Alex is a postdoctoral scholar with the Connected Learning Research Network at UC Irvine’s Digital Media and Learning Hub. He received a Ph.D. in media studies from the Department of Radio-TV-Film at the University of Texas at Austin, where he researched how LGBTQ youth of color use Tumblr to express themselves and their political viewpoints. Alex’s research interests include how young people use social media and their relationship with issues of race, gender, and emotion. As a cultural anthropologist, his research method is qualitative, immersive, and ethnographic. He is the author or co-author of chapters in the books Networked Affect (MIT Press 2015) and Inequity in the Technopolis (University of Texas Press 2012), and his essays have appeared in GLQ, FlowTV, and Ethnography Matters.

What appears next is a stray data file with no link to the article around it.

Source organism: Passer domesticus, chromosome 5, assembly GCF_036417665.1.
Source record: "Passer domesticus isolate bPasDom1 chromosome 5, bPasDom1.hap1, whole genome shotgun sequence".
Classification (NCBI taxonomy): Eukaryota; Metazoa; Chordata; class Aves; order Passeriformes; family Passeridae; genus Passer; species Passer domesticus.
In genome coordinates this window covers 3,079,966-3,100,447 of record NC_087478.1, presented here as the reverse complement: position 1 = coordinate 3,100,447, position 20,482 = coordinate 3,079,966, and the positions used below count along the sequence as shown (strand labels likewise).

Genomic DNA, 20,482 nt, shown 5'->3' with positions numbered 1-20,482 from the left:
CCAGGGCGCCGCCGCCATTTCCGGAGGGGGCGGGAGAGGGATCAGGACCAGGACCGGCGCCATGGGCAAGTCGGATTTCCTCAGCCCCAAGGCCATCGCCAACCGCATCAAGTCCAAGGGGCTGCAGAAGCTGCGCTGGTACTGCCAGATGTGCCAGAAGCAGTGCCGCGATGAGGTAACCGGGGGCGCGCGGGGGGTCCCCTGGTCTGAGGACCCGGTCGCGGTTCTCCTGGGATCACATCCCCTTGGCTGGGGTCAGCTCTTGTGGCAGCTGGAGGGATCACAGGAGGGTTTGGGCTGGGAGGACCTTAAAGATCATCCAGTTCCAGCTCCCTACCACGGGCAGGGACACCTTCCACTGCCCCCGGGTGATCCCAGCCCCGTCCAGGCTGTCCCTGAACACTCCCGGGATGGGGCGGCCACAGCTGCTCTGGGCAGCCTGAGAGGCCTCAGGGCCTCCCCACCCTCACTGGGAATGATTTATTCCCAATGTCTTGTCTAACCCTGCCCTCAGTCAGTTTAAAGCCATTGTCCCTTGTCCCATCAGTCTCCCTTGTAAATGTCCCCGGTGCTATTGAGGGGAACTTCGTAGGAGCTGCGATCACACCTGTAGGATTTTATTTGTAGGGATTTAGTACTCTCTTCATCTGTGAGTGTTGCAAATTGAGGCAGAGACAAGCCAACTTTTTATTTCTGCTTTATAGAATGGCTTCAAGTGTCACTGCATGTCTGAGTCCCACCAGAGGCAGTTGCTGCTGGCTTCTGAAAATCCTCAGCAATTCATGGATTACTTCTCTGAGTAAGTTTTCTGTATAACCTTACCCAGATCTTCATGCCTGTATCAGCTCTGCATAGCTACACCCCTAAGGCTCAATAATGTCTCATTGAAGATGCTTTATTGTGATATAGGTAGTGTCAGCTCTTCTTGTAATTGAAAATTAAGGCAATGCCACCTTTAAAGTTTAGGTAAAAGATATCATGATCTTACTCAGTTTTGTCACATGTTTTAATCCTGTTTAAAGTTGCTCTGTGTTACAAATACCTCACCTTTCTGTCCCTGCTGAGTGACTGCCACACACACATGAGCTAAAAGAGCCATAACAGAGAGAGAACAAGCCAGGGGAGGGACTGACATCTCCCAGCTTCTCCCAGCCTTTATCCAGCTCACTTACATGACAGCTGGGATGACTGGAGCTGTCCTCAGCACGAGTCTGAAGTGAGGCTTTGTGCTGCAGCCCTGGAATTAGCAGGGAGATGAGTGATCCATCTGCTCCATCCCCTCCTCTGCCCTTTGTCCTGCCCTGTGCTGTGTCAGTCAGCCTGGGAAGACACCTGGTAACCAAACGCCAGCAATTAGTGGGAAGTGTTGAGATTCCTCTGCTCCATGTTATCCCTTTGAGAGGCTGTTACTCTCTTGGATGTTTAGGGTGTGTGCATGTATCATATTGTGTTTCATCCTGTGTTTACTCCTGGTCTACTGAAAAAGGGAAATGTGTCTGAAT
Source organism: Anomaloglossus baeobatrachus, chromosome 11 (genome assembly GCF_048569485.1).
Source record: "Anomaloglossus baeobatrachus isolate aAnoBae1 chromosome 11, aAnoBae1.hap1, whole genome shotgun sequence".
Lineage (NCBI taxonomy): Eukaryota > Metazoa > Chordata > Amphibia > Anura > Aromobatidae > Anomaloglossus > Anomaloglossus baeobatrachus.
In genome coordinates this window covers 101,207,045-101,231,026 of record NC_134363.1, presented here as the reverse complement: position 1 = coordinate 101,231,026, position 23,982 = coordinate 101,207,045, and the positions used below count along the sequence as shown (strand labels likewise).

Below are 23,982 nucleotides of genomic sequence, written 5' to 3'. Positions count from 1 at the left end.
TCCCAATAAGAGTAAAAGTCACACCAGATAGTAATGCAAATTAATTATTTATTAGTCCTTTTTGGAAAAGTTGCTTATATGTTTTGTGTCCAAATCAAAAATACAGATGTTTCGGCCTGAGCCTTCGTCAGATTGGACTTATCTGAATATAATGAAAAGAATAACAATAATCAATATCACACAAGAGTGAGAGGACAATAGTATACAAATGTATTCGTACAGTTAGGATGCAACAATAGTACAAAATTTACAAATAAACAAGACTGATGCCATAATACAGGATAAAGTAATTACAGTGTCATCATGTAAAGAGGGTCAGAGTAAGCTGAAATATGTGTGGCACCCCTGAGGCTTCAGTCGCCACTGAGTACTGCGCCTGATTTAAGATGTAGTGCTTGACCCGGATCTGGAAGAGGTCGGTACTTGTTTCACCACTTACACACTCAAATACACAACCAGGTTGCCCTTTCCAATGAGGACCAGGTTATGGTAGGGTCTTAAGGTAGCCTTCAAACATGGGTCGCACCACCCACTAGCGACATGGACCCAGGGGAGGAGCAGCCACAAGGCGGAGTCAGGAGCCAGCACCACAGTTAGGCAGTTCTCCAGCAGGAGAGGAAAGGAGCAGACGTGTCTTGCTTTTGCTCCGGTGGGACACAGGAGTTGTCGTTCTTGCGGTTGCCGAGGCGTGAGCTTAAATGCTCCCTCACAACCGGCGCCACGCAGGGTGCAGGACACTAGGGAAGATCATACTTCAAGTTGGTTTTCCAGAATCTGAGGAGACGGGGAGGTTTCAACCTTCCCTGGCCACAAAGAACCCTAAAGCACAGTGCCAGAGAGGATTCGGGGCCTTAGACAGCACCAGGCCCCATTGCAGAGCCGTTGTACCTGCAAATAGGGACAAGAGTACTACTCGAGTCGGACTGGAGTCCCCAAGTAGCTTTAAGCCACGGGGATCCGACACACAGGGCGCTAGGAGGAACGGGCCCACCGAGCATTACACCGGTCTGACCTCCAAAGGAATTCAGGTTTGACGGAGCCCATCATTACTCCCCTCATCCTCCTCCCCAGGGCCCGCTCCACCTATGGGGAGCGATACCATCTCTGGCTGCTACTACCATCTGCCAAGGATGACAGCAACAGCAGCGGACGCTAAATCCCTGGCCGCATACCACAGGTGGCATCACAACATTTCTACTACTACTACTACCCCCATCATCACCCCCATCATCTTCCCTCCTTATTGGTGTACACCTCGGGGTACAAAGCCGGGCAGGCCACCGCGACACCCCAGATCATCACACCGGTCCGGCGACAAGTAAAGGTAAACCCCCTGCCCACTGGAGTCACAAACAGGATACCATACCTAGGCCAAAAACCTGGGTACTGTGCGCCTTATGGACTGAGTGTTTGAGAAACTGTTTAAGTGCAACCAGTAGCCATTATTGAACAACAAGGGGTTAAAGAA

Thursday, February 16, 2017
As part of the Leveling Up: Parenting study, a project of the Connected Learning Research Network at the DML Research Hub, I and my fellow researchers wondered: How can we help interest-driven after-school programs better engage with parents? Though we had spent a lot of time in these spaces interviewing and observing students and their families, we realized we hadn’t systematically talked to the educators and administrators in these spaces to get their perspective on what works and what doesn’t. We’ve just finished interviewing educators and administrators at a dozen interest-based after-school enrichment programs in Orange